New Zealand activists Justine Sachs and Nadia Abu-Shanab wrote an open letter to Grammy Award-winning singer Lorde last December, asking to her not to perform in Israel. A month later, they were sued for their role in the cancellation of Lorde’s Tel Aviv concert.
On 11 October, Sachs and Abu-Shanab were informed, via the media, that a Jerusalem magistrates’ court had found them guilty of breaching Israel’s anti-boycott laws, ordering them to pay damages of A$17,000.
The case against the activists was brought by lawfare proponent Shurat HaDin (Israel Law Centre), which regularly uses SLAPP suits (strategic lawsuits against public participation) to smear political opponents, tie them up in court and financially cripple them.
Shurat HaDin and other pro-Israel organisations have regularly tried to intimidate supporters of the Palestinian boycott, divestment and sanctions (BDS) campaign through such lawsuits in Australia, France, the UK and the USA.
In Australia, Shurat HaDin launched a SLAPP suit in 2013 against Jake Lynch, the director of the University of Sydney’s Centre for Peace and Conflict Studies, over his support for the BDS campaign. That lawsuit ultimately failed.
While Shurat HaDin has presented itself as a independent organisation, unaffiliated with any political party or government body, its founder Nitsana Darshan-Leitner told US embassy diplomats in Tel Aviv it worked “closely with Israeli intelligence in selecting cases and collecting evidence”, including Mossad and Israel’s National Security Council.
Leitner’s 2007 comments to US diplomats were reported in a cable exposed by WikiLeaks in 2011. According to the leaked cable, Leitner said: “The National Security Council (NSC) legal office saw the use of civil courts as a way to do things that they were not authorized to do”.
Kim Bullimore from the Coalition Against Israeli Apartheid spoke with Sachs and Abu-Shanab about Lorde, BDS and Shurat HaDin’s SLAPP suit.
Why did you write to Lorde?
Abu-Shanab: It was important to write to her because we rightly believed she was likely to change her mind.
Sachs: Israel is sinking a lot of resources into getting artists to play in Israel. For them, it’s a frontier for fighting BDS and normalising apartheid. Artists need to understand how Israel sees their willingness to cross the BDS picket as an endorsement of its apartheid policies.
What legal advice did you receive regarding the SLAPP suit?
Sachs: The advice was clear: unless we entered Israel’s jurisdiction by sending a response, the court would have no jurisdiction over us.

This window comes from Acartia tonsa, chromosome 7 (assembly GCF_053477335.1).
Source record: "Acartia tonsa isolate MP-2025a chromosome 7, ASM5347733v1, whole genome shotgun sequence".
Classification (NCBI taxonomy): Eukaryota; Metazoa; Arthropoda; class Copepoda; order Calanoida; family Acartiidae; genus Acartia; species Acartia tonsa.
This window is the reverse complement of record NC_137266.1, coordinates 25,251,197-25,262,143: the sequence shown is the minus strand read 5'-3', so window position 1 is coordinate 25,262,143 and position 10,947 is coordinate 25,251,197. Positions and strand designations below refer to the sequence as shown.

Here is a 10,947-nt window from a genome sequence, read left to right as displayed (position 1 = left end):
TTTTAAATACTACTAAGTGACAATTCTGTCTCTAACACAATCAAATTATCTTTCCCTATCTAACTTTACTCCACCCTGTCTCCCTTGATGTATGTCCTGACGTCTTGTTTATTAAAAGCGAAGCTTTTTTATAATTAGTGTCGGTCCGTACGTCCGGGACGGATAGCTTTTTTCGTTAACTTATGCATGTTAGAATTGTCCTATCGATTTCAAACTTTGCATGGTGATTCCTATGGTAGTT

Abu-Shanab: In February, an Israeli Supreme Court judge stated publicly that the 2011 boycott law applied only to Israeli citizens and permanent residents, so we did think it was unlikely the case would win, even in an Israeli court. However, we were also told, regardless of what happened in the Israeli court, Shurat HaDin would not be able to enforce any ruling here.
You’re refusing to pay the fine and instead are raising money for Gaza mental health programs, right?
Sachs: There was an outpouring of generosity, and it struck us that the strength of feeling, which was at its core about support for justice for Palestinians, should be channelled into an act of solidarity. Our strategy became one of not only reacting but turning it into something material and positive. We were very deliberate about that.
Abu-Shanab: We [also] wanted to be really clear that we would not be paying any money on the case, and we didn’t want people to do it our behalf. This would legitimise the illegitimate.
Sachs: We think it’s politically important to re-centre the debate on Palestine. Gaza is in perpetual crisis due to Israel’s actions. That’s what we need to talk about.
Are you surprised by the political solidarity you received, as well as the donations for the Gaza fundraiser?
Abu-Shanab: Yes and no. We have always known that there is strong support for Palestine, but to see our fundraiser go viral [raising A$38,000] has been humbling.
Sachs: Within New Zealand, this has really helped change the debate around Palestine. People see that Israel’s claim about being a tolerant democracy is totally at odds with its actions and the reality on the ground … The issue wasn’t at all ambiguous.
Why is it important for yourselves and others to continue to advocate for the Palestinian people and the BDS campaign?
Abu-Shanab: The situation in Palestine is getting worse every day. Gaza is in a state of perpetual collapse, the settlements in the West Bank continue to grow, and millions still languish in refugee camps 70 years after being expelled. The situation is urgent, as it always has been.
BDS gives us a strategy to intervene. We don’t want to just respond morally when Israel makes an incursion into Gaza. Through BDS, we can chip away at the political, economic and social links that facilitate those crimes.